The resort was founded in 1974 by Alabama dentist Thomas ‘‘Doc’’ Brigham, who had already built two ski areas in North Carolina. Looking for the snowiest location in the South, Brigham invested in the Cheat Mountain location which receives an average annual snowfall of 200 inches. The area’s unusually cold weather makes it the most southerly home of snowshoe hares, which gave the resort its name. It also allows Snowshoe the longest winter in the region, with skiing from late November to mid-April.
Snowshoe differs from most ski resorts because the majority of its facilities are found at the top of the mountain, while slopes plummet to the east and west ridges. Because of the isolation of the area, the owners built an entire community, which is now home to the state’s highest post office. The slopes are named for the industry that preceded skiing on Cheat Mountain, logging. Names such as Skidder, Ballhooter, Whistlepunk, Gandy Dancer, and Powder Monkey are mostly logging and railroading terms. Snowshoe’s famous Cupp Run and its new sister, Shay’s Revenge, are the largest slopes south of New York, each boasting 1,500 vertical feet.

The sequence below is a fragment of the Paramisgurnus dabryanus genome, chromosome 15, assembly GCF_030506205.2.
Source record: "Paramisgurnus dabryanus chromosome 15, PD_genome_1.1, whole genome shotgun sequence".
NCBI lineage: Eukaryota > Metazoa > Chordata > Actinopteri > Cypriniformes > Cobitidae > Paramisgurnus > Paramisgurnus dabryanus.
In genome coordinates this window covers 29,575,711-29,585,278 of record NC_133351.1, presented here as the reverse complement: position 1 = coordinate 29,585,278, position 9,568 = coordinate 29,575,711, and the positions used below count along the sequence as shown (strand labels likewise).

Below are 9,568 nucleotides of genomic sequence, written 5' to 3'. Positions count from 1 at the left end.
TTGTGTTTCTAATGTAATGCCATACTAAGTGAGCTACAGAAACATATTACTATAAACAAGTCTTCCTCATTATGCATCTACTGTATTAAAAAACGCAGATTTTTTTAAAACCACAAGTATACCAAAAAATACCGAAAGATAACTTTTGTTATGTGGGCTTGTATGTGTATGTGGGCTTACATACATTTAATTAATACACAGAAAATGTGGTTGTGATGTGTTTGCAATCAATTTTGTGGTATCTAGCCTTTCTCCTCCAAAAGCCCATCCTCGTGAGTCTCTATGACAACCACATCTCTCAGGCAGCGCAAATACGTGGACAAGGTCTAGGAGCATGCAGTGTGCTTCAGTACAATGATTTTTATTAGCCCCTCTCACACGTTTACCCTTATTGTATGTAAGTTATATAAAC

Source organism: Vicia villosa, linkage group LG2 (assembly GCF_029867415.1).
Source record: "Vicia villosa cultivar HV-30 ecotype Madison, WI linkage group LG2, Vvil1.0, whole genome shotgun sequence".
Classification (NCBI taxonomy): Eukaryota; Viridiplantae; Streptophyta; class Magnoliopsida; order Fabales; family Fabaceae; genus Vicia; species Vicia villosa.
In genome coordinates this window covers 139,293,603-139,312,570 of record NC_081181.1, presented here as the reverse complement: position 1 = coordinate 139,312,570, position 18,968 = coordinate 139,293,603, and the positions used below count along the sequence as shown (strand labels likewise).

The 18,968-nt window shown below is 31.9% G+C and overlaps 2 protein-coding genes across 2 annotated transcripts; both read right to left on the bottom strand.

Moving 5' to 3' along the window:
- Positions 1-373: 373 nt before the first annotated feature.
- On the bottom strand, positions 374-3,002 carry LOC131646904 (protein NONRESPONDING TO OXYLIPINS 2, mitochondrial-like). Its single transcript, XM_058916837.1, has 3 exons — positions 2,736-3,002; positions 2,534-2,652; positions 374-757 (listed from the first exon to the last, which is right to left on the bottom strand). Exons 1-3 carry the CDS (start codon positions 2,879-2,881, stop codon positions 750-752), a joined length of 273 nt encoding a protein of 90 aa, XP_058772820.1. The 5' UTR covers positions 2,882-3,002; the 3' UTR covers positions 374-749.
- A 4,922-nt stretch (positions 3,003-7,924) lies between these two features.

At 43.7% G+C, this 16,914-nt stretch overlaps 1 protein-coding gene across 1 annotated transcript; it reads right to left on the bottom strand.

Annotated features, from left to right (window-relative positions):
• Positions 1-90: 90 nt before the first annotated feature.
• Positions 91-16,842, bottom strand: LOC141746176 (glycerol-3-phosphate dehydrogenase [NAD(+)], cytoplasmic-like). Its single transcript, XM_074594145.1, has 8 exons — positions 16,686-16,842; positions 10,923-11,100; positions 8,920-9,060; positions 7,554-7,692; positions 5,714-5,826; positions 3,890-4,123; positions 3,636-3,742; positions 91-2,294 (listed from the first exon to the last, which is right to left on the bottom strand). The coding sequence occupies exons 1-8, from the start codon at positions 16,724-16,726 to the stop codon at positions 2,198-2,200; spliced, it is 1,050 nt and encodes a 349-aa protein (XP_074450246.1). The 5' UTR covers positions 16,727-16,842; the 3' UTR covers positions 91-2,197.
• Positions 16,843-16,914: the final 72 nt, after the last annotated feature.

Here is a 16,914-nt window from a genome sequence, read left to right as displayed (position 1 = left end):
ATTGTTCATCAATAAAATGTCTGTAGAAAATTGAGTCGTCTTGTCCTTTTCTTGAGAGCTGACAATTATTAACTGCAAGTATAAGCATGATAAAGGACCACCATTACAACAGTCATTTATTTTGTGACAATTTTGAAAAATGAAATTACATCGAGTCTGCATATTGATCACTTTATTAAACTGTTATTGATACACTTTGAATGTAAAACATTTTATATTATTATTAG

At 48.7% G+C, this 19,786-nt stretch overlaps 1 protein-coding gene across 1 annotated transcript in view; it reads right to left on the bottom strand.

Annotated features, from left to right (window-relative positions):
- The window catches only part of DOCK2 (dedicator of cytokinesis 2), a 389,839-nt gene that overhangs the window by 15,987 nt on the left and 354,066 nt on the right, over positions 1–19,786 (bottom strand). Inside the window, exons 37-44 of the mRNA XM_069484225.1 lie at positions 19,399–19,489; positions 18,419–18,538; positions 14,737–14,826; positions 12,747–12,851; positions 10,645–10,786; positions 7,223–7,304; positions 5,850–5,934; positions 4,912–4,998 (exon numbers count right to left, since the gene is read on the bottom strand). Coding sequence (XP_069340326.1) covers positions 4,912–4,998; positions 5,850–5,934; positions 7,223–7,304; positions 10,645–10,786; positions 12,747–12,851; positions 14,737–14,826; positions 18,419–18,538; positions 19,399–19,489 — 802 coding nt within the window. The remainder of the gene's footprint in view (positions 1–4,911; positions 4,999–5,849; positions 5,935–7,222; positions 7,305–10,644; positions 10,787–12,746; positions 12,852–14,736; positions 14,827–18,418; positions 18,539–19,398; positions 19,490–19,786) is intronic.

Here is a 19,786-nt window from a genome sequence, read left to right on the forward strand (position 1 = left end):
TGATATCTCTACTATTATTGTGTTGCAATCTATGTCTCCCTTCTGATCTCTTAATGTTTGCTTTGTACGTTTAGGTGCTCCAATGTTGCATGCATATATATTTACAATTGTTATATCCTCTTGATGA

Snowshoe was plagued with financial woes throughout its first decade. In 1983, Silver Creek, a competing resort, opened just a half-mile down the mountain. After two bankruptcies and several changes in ownership, Snowshoe became financially stable in the mid-1980s and was able to purchase Silver Creek in 1992.
In 1995, Snowshoe became part of Intrawest Corporation, a Canadian firm and one of North America’s largest resort development companies. Improvements include new slopes, increased snowmaking capacity, high-speed ski lifts, an adventure park for snowboarders, a snow tubing hill, and new lodging, condominiums, shops, and restaurant areas at its peak. Today Snowshoe Mountain receives more than a half-million visitors each year.
This Article was written by Connie K. Colvin
Last Revised on March 12, 2013
Deike, George H. III. Logging South Cheat: The History of the Snowshoe Resort Lands. Youngstown, OH: Trebco, 1978.